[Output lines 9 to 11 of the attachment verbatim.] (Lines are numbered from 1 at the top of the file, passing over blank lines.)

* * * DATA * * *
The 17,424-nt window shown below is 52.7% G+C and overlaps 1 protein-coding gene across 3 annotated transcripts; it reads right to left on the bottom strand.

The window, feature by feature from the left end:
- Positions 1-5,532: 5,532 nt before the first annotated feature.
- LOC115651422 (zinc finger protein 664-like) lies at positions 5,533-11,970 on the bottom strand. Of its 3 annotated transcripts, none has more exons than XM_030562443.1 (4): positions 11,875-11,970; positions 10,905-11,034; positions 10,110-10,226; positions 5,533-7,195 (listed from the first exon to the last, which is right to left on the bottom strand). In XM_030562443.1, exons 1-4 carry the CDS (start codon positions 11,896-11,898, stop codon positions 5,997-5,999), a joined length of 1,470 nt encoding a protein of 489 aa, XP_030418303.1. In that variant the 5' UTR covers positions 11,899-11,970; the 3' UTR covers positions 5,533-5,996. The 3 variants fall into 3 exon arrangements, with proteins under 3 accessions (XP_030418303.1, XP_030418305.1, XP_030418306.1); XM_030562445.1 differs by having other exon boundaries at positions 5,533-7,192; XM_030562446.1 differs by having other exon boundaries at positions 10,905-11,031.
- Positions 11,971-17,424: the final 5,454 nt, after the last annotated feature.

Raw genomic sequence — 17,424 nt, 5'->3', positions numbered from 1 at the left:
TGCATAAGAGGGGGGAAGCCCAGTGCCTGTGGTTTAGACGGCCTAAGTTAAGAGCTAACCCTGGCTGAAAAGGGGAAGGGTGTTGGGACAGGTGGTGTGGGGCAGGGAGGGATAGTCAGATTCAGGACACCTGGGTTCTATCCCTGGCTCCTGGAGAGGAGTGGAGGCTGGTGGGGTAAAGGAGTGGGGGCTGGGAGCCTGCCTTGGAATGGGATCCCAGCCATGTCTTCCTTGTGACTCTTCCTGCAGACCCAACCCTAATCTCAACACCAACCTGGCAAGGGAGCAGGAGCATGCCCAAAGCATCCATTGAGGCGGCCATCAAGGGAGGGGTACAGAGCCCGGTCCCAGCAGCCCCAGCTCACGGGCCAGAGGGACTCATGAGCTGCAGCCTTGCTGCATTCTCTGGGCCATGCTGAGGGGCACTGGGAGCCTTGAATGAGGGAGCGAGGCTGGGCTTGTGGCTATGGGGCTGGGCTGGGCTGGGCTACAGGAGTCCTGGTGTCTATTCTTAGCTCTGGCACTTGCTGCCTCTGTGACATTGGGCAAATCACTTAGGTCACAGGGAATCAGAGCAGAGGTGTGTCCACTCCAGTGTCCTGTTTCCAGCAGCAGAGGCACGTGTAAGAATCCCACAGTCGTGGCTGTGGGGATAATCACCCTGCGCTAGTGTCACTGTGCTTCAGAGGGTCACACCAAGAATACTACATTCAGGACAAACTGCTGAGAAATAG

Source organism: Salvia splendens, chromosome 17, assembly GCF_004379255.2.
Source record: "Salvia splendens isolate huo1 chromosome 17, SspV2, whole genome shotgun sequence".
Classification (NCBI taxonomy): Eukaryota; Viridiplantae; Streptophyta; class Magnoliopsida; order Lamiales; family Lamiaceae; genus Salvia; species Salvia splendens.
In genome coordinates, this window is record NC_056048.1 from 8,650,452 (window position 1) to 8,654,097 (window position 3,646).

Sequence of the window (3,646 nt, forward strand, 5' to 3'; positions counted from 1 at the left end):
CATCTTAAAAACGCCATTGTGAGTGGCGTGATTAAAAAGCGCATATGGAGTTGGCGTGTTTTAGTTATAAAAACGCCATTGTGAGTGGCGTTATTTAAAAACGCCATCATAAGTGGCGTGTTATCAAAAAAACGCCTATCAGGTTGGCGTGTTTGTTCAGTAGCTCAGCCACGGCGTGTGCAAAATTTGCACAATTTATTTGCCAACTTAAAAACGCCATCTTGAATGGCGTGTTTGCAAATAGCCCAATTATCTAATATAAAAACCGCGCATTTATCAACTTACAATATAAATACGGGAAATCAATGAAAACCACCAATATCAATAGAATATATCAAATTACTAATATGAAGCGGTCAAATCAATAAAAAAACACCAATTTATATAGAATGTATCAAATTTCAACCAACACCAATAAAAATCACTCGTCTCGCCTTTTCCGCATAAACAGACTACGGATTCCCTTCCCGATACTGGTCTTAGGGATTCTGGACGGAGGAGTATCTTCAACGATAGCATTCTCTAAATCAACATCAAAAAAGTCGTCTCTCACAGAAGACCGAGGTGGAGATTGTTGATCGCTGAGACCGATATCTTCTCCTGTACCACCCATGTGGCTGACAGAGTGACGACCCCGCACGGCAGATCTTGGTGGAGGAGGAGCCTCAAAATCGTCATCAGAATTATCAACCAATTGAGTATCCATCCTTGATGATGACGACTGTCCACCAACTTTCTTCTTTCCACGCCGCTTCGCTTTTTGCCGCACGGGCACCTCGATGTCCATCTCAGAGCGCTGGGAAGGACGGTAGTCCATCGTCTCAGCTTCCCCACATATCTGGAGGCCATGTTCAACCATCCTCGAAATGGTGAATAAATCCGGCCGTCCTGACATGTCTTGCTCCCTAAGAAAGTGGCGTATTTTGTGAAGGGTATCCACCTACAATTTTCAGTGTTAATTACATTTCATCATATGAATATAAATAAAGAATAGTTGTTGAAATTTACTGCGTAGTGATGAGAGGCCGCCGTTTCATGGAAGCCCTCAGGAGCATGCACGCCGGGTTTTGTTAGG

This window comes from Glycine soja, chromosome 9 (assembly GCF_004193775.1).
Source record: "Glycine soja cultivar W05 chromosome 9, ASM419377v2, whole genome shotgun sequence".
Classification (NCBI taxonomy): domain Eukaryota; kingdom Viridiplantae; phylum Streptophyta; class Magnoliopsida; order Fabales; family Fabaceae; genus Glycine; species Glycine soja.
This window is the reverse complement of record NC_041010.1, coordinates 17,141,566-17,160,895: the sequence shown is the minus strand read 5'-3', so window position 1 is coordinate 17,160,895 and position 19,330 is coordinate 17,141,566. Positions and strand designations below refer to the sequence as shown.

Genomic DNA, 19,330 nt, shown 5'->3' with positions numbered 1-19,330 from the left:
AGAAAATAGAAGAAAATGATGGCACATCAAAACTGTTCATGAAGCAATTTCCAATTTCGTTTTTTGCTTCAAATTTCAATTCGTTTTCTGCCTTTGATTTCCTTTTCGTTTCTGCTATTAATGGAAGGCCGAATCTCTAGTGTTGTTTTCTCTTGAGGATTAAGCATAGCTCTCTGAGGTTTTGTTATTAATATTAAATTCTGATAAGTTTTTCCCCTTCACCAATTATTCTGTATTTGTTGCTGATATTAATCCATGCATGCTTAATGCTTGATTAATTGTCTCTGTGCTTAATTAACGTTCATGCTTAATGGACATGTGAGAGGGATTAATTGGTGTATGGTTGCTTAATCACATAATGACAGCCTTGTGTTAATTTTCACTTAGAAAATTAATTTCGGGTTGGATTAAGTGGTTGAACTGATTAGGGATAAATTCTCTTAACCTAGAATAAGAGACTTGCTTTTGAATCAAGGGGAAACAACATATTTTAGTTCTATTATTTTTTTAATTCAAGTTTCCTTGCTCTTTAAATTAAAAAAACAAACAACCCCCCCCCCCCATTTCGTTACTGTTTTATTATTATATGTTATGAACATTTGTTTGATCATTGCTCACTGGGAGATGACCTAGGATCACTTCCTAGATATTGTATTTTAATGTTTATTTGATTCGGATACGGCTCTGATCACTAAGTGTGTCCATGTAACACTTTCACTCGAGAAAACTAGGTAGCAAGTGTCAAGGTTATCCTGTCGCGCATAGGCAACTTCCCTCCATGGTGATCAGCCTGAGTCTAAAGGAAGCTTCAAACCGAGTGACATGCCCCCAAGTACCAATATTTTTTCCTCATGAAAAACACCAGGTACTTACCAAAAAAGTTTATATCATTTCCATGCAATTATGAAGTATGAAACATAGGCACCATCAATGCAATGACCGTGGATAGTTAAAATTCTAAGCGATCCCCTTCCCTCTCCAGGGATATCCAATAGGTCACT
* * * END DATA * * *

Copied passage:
Source record: "Salvia splendens isolate huo1 chromosome 17, SspV2, whole genome shotgun sequence".
Classification (NCBI taxonomy): Eukaryota; Viridiplantae; Streptophyta; class Magnoliopsida; order Lamiales; family Lamiaceae; genus Salvia; species Salvia splendens.
In genome coordinates, this window is record NC_056048.1 from 8,650,452 (window position 1) to 8,654,097 (window position 3,646).